Maybe ‘Terrible Twos’ do not really end
Nothing quite gets your attention like a 2-year-old headed toward you with outstretched hands saying, “Daddy, I poop.”
But that potty lesson has been one of the more memorable challenges tied to my daughter’s “Terrible Twos.”
Other debacles include throwing herself on the ground in dramatic fashion because I won’t let her do things like play with scissors or get inside the refrigerator. And then there is her recent aversion to clothes.
First the shirt comes off, then the pants. The diaper isn’t too far behind. Avery celebrated her second birthday shirtless.
She may have taken “birthday suit” far too literally and I hope this is the last birthday she spends that way.
But I think the strangest thing that parenthood has taught me is that these stages of immaturity in childhood seem to reoccur at points later in life.
I’m not sure if it would be the “Obnoxious Twenties,” the “Unpleasant Thirties” “Frightful Forties” or the “Foul-tempered Fifties” or something along those lines, but I have started noticing that some of the poor behavior doesn’t go away with age.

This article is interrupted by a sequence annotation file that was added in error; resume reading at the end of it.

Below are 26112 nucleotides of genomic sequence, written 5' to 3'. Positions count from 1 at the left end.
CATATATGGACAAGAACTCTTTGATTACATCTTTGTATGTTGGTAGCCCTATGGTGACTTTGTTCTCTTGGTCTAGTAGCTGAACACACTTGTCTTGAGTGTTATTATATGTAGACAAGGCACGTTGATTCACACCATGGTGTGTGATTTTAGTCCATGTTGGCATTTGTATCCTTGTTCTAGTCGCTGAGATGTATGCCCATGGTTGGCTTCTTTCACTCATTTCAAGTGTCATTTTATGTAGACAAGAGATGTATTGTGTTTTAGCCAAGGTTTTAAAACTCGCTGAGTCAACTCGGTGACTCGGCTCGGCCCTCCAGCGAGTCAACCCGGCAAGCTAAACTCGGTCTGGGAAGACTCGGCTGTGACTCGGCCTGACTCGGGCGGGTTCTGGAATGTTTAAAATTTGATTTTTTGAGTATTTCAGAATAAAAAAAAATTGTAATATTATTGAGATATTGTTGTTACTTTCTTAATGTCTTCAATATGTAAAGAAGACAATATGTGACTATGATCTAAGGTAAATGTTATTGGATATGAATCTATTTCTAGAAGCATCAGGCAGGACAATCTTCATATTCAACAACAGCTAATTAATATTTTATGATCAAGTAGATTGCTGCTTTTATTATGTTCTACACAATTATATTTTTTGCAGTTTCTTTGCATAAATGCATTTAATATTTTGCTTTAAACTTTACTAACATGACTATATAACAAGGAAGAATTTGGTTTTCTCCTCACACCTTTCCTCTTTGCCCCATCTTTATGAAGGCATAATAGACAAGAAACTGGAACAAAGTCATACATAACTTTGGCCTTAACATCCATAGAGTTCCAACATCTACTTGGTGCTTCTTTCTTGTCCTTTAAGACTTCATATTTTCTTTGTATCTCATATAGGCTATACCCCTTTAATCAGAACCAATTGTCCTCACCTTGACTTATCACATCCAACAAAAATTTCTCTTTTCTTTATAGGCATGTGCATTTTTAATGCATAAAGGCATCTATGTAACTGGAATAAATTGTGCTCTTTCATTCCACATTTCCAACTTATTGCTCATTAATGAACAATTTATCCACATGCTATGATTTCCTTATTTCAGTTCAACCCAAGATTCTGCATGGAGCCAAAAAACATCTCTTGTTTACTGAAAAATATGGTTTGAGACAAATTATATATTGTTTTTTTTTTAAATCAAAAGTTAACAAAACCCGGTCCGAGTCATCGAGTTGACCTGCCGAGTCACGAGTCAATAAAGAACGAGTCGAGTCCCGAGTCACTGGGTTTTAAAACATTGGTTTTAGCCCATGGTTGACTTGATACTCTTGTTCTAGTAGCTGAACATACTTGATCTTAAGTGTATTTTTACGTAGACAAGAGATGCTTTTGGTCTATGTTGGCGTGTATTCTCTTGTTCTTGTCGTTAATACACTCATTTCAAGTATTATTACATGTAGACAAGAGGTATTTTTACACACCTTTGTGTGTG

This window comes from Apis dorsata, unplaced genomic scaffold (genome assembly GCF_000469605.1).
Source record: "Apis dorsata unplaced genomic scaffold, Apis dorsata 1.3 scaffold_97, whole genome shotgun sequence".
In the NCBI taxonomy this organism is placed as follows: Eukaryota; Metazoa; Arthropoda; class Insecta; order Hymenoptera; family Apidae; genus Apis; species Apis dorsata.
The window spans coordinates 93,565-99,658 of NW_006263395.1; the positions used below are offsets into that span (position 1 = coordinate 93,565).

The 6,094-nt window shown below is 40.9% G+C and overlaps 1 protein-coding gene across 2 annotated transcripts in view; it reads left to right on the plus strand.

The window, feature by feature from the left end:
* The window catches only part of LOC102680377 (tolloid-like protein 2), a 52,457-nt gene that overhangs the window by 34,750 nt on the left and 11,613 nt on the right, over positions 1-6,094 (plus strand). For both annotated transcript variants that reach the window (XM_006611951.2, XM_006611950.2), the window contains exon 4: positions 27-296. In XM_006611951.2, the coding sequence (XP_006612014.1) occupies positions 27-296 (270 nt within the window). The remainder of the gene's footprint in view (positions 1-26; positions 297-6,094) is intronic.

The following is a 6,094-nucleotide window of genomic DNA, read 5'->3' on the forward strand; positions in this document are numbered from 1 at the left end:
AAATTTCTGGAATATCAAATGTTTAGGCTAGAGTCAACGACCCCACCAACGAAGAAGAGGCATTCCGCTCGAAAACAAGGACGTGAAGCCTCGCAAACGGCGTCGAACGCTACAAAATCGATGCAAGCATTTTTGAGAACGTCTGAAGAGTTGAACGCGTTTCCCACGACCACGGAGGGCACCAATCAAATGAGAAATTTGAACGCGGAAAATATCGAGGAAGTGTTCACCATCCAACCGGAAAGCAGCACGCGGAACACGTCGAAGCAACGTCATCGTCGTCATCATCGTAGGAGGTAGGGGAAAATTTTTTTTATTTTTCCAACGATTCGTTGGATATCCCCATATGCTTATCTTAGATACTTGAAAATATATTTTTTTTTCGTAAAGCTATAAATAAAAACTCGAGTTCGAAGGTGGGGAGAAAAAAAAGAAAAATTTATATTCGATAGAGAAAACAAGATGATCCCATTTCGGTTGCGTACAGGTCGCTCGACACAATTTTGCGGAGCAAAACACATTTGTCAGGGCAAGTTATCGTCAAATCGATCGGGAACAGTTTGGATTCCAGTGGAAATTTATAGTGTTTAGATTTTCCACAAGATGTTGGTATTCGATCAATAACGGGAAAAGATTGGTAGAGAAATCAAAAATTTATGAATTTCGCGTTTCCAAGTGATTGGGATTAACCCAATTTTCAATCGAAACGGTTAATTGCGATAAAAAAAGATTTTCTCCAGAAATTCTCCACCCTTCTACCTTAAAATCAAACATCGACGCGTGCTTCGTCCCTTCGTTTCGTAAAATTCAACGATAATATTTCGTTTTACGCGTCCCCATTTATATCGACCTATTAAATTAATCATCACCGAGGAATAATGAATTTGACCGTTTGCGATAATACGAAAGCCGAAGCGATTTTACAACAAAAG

Well, hopefully the public display of bathroom breaks does.
In fact, it may actually get worse.
As adults the tantrums are often louder, longer and laced with profanities.
I never cease to be amazed at how a significant portion of our population seems to have no manners at all.
It might be the diner in a restaurant who berates the waiter or waitress because the food isn’t to their liking, often failing to realize they are simply shooting the messenger.
It could be the driver who curses, screams and tailgates other drivers only to then almost cause a wreck with their own driving.
Or it could be the average citizen who tears down other’s ideas while never offering any of their own.
These adults in the throes of childhood regression are much harder to deal with because they aren’t likely to be swayed by Sesame Street videos or trips to get ice cream.
But as we look around for these types of people in our lives, I think it is important that we start with gazing into a mirror.
Each of us have probably acted like this a few times in our lives. I think the first step is admitting it and the second step to work to change.
My daughter has taught me many things in her two years in this world. I’ve learned so much about her and what makes her tick.
And as I’m sure all parents can likely agree, I may have learned even more about myself.
Michael Caldwell is publisher of The Tribune. To reach him, call (740) 532-1445 ext. 24 or by e-mail at email@example.com.